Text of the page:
In this competitive Los Angeles restaurant scene where several restaurants are opening each week, it is extremely important that you make a great first impression because that is often all the chances you get. If new customers are not blown away by your fresh new concept, fantastic hospitality, or delicious food, they will cut their losses quickly and move on. I encourage management to seek out the very best employees they can afford that have natural smiles, are extroverted enough to initiate a casual conversation, and have a willingness to learn new skills. These skills alone can often be your saving grace in the early days and will off-set a guest’s negative impressions when they experience mishaps or delays by the new staff with lower technical skills and it will build a stronger bond that will hopefully create frequent visits. Top that off with an outstanding guest focused owner or manager, success is greatly magnified. Let me illustrate this idea with a snapshot of a visit to a new restaurant.
I sat sipping a steamy latte surveying the happenings—The music was Bahamas - Lost in the Light, the smell of sizzling bacon drifting through the air probably would have made a vegan toss their avocado toast, but it was having the opposite effect on me. The place looked spotless and many of the things I had suggested had been implemented to great success. I was particularly impressed with the owner who was greeting guest after guest by their first names, engaging in casual conversations that I could tell had been started on their previous visits. I wish I had videotaped him. He would have been my star in a training video on what to do to build guest traffic. He had a warm smile, his positive energy was contagious, and he was educating his customers why their coffee was far superior to their competitors which charge significantly less. Guest were responding very well and were even bringing him in items they wanted to share with their “new friend.” I was witnessing how repeat customers are built first hand-- one interaction at a time. Several mentioned they had been in on the evening shift with friends to play board games and linger. They loved having this new place in the hood to hang with friends where they felt welcomed. Things were definitely moving in the right direction.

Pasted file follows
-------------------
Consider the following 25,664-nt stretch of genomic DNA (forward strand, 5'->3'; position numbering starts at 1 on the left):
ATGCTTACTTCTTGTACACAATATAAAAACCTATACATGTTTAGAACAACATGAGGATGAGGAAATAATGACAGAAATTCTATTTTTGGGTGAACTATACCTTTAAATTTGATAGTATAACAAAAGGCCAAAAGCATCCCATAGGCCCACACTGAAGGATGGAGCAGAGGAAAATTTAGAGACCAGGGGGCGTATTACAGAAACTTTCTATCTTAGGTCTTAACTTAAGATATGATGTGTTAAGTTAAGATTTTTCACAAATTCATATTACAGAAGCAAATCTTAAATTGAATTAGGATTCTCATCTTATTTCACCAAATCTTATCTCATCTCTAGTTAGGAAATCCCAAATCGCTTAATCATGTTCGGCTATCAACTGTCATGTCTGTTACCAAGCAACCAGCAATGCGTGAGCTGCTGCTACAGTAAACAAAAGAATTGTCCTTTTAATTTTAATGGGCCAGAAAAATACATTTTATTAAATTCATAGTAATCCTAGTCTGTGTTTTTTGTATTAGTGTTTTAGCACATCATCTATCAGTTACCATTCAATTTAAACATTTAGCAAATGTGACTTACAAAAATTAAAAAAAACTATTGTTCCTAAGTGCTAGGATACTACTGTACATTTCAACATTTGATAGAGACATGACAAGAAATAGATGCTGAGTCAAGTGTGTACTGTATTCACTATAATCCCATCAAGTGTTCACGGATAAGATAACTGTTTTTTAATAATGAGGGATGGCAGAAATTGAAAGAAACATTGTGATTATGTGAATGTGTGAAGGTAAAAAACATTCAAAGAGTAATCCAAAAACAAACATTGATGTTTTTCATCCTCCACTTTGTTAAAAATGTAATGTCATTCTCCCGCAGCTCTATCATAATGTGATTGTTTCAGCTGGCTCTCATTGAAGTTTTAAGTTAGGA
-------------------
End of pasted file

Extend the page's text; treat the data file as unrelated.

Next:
Then I noticed something that I knew would harm his budding business if not corrected immediately particularly in this “semi- service” fast casual model. Despite all the owner’s best effort, what I saw could be the kiss of death to a